By July 1917, the U.S. district attorney reported to Washington that “the community is at fever heat and deadly divided on the cases.... [I]t was taken up by the Law and Order Committee of the Chamber of Commerce as a chance to suppress the Unions, and the Unions evidently took up Mooney's side of it in order to counter-move against the action of the Chamber of Commerce.” Chester Rowell, a leader of the progressive faction of the state's Republican party, wrote to Theodore Roosevelt of “a violent class war on in San Francisco which is becoming nearly as bitter as was the schism over the graft prosecutions ten years ago.” In December 1917, Fickert's opponents forced a recall election, but Fickert's battle against anarchism won him endorsement by Theodore Roosevelt and support from the Chamber of Commerce and most of the business community. The opposition had the support of the Labor Council and many ministers upset over Fickert's tolerance of vice interests. Fickert secured more than three-fifths of the votes after a bomb demolished part of the governor's mansion the night before the election.(39)

Demonstrations against Mooney's execution took place worldwide in 1917 and 1918, but efforts to secure a new trial failed. Attempts to secure a pardon from the governor enlisted the support of President Wilson, but failed too; instead, Governor William D. Stephens commuted Mooney's sentence to life imprisonment, guaranteeing a continuation of the struggle to free both him and Billings. Their long battle for freedom came to a successful close only in 1939, and Billings did not secure a pardon until 1961.(40)

Throughout the latter half of 1916 and into 1917, as the Mooney case continued to make headlines week after week, other events also contributed to the feeling of “class war.” The Law and Order Committee established itself as the leader of an open-shop campaign, succeeded in breaking the culinary unions despite efforts by Rolph to bring about arbitration, broke a strike against retail lumberyards, and tried to break the Structural Iron Workers' Union but failed when Rolph had police remove private armed guards from construction sites and also canceled city contracts with firms insisting on the open shop. In November 1916, the Law and Order Committee convinced the city's voters to adopt a strict antipicketing ordinance, and in 1917 the Chamber of Commerce persuaded the governor to veto an anti-injunction measure.(41)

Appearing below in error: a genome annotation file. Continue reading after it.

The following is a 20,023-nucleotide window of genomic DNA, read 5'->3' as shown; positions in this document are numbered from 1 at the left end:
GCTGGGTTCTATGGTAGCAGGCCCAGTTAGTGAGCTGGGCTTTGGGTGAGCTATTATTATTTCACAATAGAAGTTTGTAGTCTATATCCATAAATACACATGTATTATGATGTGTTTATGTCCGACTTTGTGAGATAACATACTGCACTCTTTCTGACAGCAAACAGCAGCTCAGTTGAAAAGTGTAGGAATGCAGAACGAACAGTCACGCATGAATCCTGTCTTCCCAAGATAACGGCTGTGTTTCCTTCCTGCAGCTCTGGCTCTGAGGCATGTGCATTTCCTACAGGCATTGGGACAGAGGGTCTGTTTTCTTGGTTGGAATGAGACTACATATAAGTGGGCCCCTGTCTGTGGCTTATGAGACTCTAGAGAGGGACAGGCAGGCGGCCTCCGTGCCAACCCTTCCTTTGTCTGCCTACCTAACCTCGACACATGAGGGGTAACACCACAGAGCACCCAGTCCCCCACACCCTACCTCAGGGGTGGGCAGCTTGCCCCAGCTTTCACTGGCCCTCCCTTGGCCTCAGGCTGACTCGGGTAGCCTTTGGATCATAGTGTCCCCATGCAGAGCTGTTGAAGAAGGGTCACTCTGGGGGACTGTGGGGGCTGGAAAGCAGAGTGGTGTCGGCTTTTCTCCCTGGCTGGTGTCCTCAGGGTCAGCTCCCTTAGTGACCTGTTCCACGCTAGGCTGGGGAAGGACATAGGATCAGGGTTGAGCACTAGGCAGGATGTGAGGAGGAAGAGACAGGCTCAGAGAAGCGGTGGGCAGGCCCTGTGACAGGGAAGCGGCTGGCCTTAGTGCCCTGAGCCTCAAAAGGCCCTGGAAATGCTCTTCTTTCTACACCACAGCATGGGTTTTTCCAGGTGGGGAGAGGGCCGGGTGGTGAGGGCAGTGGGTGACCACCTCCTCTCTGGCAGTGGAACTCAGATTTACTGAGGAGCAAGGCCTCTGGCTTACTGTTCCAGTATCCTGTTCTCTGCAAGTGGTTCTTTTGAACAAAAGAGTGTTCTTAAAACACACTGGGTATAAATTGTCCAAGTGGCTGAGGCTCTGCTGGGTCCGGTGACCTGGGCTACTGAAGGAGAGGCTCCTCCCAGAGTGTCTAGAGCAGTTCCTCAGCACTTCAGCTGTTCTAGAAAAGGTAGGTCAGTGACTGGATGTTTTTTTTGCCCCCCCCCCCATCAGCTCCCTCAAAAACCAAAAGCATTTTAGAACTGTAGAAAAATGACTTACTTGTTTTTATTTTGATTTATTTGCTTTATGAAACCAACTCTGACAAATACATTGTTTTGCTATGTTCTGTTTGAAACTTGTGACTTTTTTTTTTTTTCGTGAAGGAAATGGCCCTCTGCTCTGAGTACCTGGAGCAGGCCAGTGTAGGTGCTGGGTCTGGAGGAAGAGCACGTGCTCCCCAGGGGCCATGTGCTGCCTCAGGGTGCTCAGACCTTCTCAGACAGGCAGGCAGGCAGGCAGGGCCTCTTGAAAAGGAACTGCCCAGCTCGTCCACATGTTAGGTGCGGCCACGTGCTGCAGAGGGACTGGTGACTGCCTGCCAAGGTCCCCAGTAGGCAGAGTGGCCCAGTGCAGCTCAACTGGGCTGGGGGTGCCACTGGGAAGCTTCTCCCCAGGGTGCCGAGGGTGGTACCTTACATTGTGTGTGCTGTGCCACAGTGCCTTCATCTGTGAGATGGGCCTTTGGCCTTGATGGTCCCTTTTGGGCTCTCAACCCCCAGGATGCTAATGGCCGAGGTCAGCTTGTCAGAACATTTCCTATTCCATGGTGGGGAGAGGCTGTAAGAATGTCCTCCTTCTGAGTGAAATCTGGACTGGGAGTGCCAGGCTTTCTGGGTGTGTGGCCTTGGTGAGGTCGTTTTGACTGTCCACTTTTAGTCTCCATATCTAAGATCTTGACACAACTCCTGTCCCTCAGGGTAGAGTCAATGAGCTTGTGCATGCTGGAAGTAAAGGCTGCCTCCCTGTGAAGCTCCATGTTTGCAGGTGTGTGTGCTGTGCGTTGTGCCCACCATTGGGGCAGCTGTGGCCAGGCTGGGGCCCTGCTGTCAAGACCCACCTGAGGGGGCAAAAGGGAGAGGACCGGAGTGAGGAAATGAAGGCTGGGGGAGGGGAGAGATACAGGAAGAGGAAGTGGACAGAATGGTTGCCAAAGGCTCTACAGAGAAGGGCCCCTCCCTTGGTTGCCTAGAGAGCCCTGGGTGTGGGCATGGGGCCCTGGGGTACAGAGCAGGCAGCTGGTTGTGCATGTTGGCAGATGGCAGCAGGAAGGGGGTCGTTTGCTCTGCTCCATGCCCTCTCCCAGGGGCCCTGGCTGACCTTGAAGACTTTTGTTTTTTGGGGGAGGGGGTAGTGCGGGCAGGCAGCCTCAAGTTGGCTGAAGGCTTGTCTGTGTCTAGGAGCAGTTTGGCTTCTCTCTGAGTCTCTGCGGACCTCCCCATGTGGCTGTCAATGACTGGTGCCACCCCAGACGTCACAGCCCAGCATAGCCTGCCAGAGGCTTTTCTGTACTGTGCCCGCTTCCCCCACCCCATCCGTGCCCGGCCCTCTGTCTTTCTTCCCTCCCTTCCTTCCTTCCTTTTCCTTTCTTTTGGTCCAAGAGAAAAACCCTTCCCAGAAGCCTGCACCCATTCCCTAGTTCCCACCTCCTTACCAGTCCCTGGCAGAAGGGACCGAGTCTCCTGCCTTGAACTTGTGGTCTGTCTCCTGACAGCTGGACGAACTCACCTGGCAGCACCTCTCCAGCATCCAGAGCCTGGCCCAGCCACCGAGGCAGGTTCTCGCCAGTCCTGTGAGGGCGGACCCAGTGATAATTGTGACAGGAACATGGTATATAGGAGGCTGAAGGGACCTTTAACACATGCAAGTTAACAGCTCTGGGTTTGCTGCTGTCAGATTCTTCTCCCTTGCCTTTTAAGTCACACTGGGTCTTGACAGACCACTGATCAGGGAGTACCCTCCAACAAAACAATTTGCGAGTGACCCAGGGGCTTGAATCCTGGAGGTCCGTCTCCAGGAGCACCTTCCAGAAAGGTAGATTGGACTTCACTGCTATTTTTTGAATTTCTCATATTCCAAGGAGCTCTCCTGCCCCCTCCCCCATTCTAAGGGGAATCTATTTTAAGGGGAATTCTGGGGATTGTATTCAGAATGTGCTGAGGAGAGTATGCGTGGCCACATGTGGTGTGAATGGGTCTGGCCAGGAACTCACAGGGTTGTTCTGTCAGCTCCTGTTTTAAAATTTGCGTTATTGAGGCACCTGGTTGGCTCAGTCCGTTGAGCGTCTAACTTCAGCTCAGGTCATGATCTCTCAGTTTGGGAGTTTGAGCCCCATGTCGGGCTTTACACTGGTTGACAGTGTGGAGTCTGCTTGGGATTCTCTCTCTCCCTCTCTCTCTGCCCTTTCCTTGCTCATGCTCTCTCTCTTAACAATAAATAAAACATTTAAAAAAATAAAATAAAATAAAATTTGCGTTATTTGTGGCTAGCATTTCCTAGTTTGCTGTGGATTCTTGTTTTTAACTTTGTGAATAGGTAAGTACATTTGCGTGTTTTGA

Rolph's Retreat from Leadership

By the crisis of mid-1916, Rolph had already begun to trim his activities. He suffered what his aides described as “a temporary breakdown” in January 1916, requiring “complete rest” in “a local sanitorium.” He also had an appendectomy at that time. Thereafter, he cut back his exhaustive schedule. The war brought Rolph serious financial reverses. Between 1915 and 1918, the mayor had made impressive additions to his already considerable wealth by investing in ships and ship construction, but the war ended with three ships partially built and no buyer. By 1921, his export-import firm had gone into liquidation, and Rolph owed $1 million. Much of this debt was due Herbert Fleishhacker of the Anglo and London Paris National Bank, who emerged in the 1920s as a key Rolph political adviser.(42)

During the war and throughout the 1920s, as Rolph won term after term, he continued to be highly visible. William Hines preserved the following picture in early 1929:

Rolph ... will order the siren on the Ferry Building blown, or the streets decorated with flags and bunting, on the slightest provocation. Hardly a week goes by without a parade up Market Street with Rolph leading the show. Most of the time it is a motion picture actress up from Hollywood.

Hines claimed that “the highest dignitary of the nations of the world might be visiting San Francisco and, if paraded up Market Street, Rolph will take as many bows with his silk hat as the dignitary.” Hollywood, especially, seemed to attract Rolph, and he delighted in associating with motion picture celebrities, especially attractive actresses. According to Hines, Rolph's leading of parades constituted virtually his sole exercise of leadership.

With a charter that gives the mayor of San Francisco extreme powers, Rolph has practically turned the reigns of government over to the chairman of the finance committee [Franck Havenner]. They are bitter enemies, but the leading banker of San Francisco [Herbert Fleishhacker] has found it advisable to make the lion and the lamb lie down together.(43)

These observations coincide with those of Andrew Gallagher, member of the Board of Supervisors throughout much of the 1920s and a personal friend of Rolph. In an interview in 1960, Gallagher recalled that “as the years passed the Mayor gave a decreasing amount of his attention to the problems of administration, and he relied increasingly on his capable secretaries, advisors, and political supporters to attend to the day-by-day problems of government.”(44) As Rolph retreated from the active leadership style of his first term, as he came increasingly to preside (perhaps “reign" would be more appropriate), the politics of the city became increasingly factious. Some projects begun during the period before the war continued almost as if they had a life of their own; other political issues closely reflected the labor-management conflicts of the decade; and in still other political arenas the locus of decision making shifted away from city government to private associations claiming to act in the public interest.